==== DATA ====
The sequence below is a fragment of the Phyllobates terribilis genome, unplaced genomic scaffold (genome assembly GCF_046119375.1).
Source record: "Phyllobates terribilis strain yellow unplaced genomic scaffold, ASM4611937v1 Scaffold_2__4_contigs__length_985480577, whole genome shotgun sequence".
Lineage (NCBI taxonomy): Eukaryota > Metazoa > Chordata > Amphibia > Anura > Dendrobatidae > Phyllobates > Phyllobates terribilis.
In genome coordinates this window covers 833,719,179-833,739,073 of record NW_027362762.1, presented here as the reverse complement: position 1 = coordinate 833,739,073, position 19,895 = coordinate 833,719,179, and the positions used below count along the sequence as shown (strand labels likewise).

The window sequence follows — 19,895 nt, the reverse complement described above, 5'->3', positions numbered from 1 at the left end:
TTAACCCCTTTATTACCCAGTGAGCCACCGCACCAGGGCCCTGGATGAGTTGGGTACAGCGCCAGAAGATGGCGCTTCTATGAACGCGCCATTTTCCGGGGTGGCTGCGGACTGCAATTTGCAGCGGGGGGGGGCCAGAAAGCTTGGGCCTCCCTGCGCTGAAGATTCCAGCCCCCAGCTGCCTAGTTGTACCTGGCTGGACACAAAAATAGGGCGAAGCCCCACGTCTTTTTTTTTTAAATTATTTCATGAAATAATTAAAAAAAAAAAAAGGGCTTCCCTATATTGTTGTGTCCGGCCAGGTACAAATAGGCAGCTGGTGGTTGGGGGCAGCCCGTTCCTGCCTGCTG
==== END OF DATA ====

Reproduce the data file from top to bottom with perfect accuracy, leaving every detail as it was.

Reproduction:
The sequence below is a fragment of the Phyllobates terribilis genome, unplaced genomic scaffold (genome assembly GCF_046119375.1).
Source record: "Phyllobates terribilis strain yellow unplaced genomic scaffold, ASM4611937v1 Scaffold_2__4_contigs__length_985480577, whole genome shotgun sequence".
Lineage (NCBI taxonomy): Eukaryota > Metazoa > Chordata > Amphibia > Anura > Dendrobatidae > Phyllobates > Phyllobates terribilis.
In genome coordinates this window covers 833,719,179-833,739,073 of record NW_027362762.1, presented here as the reverse complement: position 1 = coordinate 833,739,073, position 19,895 = coordinate 833,719,179, and the positions used below count along the sequence as shown (strand labels likewise).

The window sequence follows — 19,895 nt, the reverse complement described above, 5'->3', positions numbered from 1 at the left end:
TTAACCCCTTTATTACCCAGTGAGCCACCGCACCAGGGCCCTGGATGAGTTGGGTACAGCGCCAGAAGATGGCGCTTCTATGAACGCGCCATTTTCCGGGGTGGCTGCGGACTGCAATTTGCAGCGGGGGGGGGCCAGAAAGCTTGGGCCTCCCTGCGCTGAAGATTCCAGCCCCCAGCTGCCTAGTTGTACCTGGCTGGACACAAAAATAGGGCGAAGCCCCACGTCTTTTTTTTTTAAATTATTTCATGAAATAATTAAAAAAAAAAAAAGGGCTTCCCTATATTGTTGTGTCCGGCCAGGTACAAATAGGCAGCTGGTGGTTGGGGGCAGCCCGTTCCTGCCTGCTG